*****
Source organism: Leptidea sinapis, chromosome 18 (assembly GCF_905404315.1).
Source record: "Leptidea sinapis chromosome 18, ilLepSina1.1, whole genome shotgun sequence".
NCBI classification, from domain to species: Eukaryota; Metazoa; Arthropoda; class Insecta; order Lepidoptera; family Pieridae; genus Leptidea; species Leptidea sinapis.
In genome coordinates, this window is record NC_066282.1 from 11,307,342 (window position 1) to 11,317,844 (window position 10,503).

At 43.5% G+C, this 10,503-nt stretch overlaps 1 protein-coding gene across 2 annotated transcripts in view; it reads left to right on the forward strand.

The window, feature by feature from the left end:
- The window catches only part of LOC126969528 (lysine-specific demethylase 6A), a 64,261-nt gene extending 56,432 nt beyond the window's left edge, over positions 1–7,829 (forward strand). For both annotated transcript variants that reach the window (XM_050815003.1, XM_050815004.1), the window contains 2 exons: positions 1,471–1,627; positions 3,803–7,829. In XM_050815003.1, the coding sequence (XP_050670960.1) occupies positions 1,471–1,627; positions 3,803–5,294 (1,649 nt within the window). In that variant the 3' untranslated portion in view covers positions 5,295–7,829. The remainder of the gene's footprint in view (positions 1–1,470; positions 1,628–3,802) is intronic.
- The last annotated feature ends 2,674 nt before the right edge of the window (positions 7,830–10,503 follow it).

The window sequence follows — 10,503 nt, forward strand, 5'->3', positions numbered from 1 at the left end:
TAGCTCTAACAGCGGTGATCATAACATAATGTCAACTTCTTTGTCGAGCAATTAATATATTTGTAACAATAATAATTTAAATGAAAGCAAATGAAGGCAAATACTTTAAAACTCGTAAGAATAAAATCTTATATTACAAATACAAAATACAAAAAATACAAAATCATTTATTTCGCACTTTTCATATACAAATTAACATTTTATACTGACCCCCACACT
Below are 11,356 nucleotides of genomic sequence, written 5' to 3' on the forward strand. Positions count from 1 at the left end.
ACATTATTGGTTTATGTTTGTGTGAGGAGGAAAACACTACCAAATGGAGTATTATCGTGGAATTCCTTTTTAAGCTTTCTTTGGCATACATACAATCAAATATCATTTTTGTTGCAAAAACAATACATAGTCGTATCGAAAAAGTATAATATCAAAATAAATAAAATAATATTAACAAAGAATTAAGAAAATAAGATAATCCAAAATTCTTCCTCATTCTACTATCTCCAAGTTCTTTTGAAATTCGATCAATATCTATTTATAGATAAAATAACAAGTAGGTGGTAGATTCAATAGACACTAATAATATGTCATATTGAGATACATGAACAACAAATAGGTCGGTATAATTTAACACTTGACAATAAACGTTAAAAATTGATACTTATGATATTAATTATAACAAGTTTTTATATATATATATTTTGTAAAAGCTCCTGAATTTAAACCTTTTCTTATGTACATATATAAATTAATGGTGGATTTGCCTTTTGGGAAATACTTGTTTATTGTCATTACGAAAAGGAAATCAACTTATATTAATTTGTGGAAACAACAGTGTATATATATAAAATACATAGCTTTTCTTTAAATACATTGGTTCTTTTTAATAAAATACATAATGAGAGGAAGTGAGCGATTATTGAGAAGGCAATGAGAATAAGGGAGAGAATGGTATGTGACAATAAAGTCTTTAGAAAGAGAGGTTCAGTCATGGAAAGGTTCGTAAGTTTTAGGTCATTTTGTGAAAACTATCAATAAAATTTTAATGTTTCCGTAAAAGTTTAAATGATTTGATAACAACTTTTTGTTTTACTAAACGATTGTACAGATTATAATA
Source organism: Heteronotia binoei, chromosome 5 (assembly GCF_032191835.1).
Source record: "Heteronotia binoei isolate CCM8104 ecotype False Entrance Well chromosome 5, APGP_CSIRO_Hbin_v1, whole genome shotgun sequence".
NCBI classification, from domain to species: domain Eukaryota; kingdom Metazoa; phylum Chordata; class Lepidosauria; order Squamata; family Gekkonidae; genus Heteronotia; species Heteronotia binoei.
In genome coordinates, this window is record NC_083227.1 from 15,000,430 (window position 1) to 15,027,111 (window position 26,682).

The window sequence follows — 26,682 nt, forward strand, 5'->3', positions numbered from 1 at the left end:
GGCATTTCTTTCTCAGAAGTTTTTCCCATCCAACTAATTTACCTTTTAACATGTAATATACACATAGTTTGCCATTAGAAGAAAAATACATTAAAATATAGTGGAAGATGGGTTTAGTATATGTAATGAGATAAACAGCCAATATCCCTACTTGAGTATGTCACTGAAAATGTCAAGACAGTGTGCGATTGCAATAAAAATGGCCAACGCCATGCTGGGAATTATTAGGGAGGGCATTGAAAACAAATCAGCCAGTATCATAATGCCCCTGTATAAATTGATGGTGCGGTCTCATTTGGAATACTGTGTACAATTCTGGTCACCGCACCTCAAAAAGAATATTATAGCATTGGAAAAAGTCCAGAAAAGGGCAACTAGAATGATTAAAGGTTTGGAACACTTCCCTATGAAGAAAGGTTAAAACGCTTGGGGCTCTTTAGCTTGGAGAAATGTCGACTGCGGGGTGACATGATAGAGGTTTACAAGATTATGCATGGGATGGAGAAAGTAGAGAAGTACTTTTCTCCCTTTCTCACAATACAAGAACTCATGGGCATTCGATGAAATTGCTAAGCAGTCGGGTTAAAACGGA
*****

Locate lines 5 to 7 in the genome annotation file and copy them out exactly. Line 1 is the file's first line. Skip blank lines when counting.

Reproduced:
At 43.5% G+C, this 10,503-nt stretch overlaps 1 protein-coding gene across 2 annotated transcripts in view; it reads left to right on the forward strand.

The window, feature by feature from the left end:
- The window catches only part of LOC126969528 (lysine-specific demethylase 6A), a 64,261-nt gene extending 56,432 nt beyond the window's left edge, over positions 1–7,829 (forward strand). For both annotated transcript variants that reach the window (XM_050815003.1, XM_050815004.1), the window contains 2 exons: positions 1,471–1,627; positions 3,803–7,829. In XM_050815003.1, the coding sequence (XP_050670960.1) occupies positions 1,471–1,627; positions 3,803–5,294 (1,649 nt within the window). In that variant the 3' untranslated portion in view covers positions 5,295–7,829. The remainder of the gene's footprint in view (positions 1–1,470; positions 1,628–3,802) is intronic.